Flexible spending accounts, or FSAs, are a means of helping benefits set aside money on a pre-tax basis in order to cover basic medical expenses. An employee makes an election (up to a maximum dollar amount established by the employer) that is available throughout the plan year (January 1 to December 31) to pay for out-of-pocket medical, dental, and vision expenses. If you intend to offer employees FSAs, keep in mind that you should have cash on hand in order to reimburse employees for expenses, which, by law, you are required to fulfill from the first day of the year—even if the employee contribution is, at that point, less than the total amount of the expense.

Dig Deeper: Setting Up a Flexible Spending Account Program

Employee Benefits: A 401(K) Retirement Savings Plan

A strong retirement benefit can help you recruit employees and reduce turnover. Yet these programs are somewhat rare at private companies. Only 15 percent of companies with between five and 99 employees offer a 401(k) plan, the most common type of employer-sponsored retirement savings program.

A 401(k) is a voluntary retirement savings plan into which employees can contribute a portion of their pre-tax earnings. Employers administer and control the plan, and many companies match 401(k) contributions on a tax-deductible basis. (Fees may also be deducted, but employers can be held liable if exhorbitant fees are allowed to go unquestioned, or in the event of some other form of mismanagement.)

Employees can borrow against the value of a 401(k) plan, withdraw funds at a penalty prior to retirement, or wait for tax-free distributions when the retire. When employees move from one company to another, rollovers are common. Given the care you must take to administer a 401(k), it's a capital- and time-intensive way to reward workers. But it is appreciated by employees, largely because it offers them greater financial independence.

Dig Deeper: How to Setp Up a 401(k) Plan

Employee Benefits: Vacation Time

Providing workers with paid vacation time is extremely common, and generally considered a low-cost benefit to offer. Two weeks paid leave is fairly standard for a small business in the U.S. Many companies start workers at two weeks and reward them with additional time off as they accrue seniority. Some companies will also pro-rate vacation time, so that new hires who start on or after July 1 are only offered a week's vacation time in their first year. If you are creating a vaction policy from scratch, you should also consider rules about how much notice an employee must give before booking a vacation. You may also want to consider a use-it-or-lose-it policy. Some 66 percent of employees neglected to use all of their vacation time in 2009, according to a study released by Right Management, a consulting firm in Philadelphia. Workaholic employees may seem attractive in theory; in practice, they will likely suffer from burnout and cause stress among other workers. That's why many companies are actually requiring employees to use all of their vacation time—some even require that workers take two weeks' off at a time.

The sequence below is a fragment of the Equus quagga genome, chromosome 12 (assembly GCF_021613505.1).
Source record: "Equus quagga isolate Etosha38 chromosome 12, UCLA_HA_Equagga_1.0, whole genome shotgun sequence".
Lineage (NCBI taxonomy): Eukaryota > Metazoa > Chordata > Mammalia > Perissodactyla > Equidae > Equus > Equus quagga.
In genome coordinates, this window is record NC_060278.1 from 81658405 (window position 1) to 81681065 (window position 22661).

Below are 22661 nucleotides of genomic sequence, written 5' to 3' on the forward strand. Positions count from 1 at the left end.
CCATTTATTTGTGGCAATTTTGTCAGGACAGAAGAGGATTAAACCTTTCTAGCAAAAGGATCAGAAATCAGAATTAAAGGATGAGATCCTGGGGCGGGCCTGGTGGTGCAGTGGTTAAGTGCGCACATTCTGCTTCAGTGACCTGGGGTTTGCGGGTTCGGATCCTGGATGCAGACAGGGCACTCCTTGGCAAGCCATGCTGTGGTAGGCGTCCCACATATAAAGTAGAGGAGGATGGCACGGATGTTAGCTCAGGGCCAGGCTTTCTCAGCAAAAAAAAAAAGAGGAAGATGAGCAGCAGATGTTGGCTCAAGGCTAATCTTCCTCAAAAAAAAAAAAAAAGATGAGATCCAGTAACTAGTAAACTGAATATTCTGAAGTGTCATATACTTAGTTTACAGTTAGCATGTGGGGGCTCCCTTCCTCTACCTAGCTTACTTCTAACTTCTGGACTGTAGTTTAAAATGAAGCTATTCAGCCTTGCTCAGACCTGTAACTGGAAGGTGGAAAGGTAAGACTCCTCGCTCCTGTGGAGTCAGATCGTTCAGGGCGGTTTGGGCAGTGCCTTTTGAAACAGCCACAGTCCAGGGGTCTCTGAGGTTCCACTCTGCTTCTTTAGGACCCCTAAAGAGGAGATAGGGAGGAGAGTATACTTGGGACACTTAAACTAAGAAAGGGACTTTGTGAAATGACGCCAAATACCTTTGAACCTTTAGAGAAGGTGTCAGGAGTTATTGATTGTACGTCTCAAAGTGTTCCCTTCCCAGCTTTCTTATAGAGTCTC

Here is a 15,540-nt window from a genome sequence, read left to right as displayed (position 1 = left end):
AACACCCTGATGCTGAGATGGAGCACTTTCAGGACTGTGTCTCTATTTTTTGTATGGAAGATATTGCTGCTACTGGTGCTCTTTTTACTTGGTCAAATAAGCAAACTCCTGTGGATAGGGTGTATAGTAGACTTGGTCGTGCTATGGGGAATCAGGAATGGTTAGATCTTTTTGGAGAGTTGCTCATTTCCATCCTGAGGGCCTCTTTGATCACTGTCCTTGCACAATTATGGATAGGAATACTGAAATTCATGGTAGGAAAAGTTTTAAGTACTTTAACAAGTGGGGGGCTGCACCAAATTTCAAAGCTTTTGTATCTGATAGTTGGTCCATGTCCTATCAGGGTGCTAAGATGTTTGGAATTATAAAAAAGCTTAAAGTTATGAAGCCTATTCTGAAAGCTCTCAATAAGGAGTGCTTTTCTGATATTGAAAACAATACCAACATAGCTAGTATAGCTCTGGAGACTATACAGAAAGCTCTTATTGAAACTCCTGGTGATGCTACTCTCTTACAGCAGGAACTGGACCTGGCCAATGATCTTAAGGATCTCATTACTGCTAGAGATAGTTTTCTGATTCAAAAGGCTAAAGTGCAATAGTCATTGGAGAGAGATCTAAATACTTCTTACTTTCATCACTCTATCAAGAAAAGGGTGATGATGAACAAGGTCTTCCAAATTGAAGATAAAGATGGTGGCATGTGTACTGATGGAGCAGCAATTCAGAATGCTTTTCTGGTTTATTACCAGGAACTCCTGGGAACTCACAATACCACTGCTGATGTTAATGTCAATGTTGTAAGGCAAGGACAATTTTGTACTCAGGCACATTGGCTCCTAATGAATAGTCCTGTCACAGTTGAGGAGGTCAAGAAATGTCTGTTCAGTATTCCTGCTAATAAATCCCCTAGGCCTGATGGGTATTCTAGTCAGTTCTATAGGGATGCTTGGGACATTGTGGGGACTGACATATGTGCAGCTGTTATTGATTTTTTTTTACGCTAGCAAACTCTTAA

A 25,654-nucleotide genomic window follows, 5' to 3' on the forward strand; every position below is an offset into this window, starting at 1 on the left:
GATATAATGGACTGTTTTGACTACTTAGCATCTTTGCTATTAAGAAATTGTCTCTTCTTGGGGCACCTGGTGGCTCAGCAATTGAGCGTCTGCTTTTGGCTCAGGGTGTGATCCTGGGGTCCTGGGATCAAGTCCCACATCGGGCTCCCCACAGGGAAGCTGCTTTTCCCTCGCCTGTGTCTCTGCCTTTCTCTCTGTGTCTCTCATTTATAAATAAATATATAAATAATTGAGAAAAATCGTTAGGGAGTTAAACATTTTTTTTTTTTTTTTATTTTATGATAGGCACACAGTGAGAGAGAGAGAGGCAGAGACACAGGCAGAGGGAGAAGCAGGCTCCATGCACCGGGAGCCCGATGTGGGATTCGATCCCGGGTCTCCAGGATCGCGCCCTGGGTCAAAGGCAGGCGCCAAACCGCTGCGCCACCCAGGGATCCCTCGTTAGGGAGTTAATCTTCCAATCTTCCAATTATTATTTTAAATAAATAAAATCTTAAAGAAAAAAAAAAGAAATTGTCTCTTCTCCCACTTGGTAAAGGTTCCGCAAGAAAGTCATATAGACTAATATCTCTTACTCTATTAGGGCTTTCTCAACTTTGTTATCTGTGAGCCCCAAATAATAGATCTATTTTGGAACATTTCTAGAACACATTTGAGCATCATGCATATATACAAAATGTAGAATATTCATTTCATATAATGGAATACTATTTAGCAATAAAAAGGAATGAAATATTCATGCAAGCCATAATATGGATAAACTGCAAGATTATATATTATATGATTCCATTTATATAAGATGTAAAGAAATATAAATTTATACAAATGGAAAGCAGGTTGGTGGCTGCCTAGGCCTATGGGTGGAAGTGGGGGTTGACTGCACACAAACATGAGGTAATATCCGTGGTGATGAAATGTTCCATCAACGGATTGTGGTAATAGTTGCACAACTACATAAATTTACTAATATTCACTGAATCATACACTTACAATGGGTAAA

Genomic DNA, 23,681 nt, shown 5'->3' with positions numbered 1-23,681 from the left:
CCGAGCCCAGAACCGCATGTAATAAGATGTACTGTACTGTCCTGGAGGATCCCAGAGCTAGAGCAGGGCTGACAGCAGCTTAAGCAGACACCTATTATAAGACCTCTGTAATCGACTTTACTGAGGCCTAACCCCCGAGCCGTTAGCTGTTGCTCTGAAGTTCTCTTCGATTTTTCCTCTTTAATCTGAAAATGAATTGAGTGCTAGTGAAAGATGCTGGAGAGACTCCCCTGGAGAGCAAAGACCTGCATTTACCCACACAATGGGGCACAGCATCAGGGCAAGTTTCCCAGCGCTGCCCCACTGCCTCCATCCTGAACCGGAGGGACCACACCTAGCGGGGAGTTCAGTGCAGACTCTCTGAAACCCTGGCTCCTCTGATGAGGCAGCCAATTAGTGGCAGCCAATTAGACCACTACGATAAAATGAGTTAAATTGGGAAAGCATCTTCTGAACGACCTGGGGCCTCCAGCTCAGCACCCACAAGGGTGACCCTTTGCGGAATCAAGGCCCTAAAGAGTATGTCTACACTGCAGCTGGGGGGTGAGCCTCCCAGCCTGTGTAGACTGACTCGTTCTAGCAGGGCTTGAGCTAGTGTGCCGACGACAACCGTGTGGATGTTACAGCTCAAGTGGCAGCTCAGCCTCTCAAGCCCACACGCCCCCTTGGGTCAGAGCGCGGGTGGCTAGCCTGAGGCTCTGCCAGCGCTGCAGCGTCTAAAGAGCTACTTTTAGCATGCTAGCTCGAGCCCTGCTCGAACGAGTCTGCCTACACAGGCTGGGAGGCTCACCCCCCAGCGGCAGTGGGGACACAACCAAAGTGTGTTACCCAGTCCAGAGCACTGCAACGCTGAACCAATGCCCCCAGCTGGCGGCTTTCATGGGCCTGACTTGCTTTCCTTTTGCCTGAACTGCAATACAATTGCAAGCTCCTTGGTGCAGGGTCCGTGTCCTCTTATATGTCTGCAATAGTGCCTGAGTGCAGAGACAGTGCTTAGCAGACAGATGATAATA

Dig Deeper: How to Create an Employee Vacation Policy

Employee Benefits: Additional Paid Time Off

Family Medical Leave

Since 1993, employers with a headcount fo 50 or more have been required by law to allow workers to take up to 12 weeks of unpaid leave to care for a sick family member. A company is required to keep the person's job open until such a time as he or she can return, and to continue to cover the employee's health benefits. Read more

Maternity Leave

Most employers offer new mothers 12 weeks of paid maternity leave, and many companies have begun offering paternity leave for new fathers as well. As an added benefit, companies usually have a designated nursing room for new moms and make adjustments to schedules to accommodate new childcare issues. Typically, a company will pay a new mom 100 percent of her salary in the period before she returns to work, although some businesses pay only a partial amount of a worker's earnings during her maternity leave. Still others place new moms on disability leave. It should be noted that, by law, pregnant women are a protected class and may not be terminated or otherwise the subject of job discrimination.

Flextime

Under a flexible work arrangement, an employee can choose to work atypical business hours so long as they complete assignments in a timely manner. These arrangements take many forms including working a 4-day week, telecommuting, and job-sharing. Flextime is considered a smart benefit particularly if you are trying to tap certain segments of the workforce such as older workers or new mothers.

Sabbaticals

Sabbatical programs, whether paid or unpaid, are fairly rare but some companies swear by them. Typically, employees who have been with a company for a certain period of time (say, five years) are allowed to take time off to travel, live in another city, or pursue a passion. A sabbatical might be an automatic period of time (say, three months) or it might be a one time opportunity for an employee to take three additional weeks of vacation on top of the three weeks he or she is awarded under a company's standard vacation policy. The payoff, advocates say, is increased retention and a sense of renewal and boosted creativity once an employee returns to work.

Last updated: Apr 26, 2010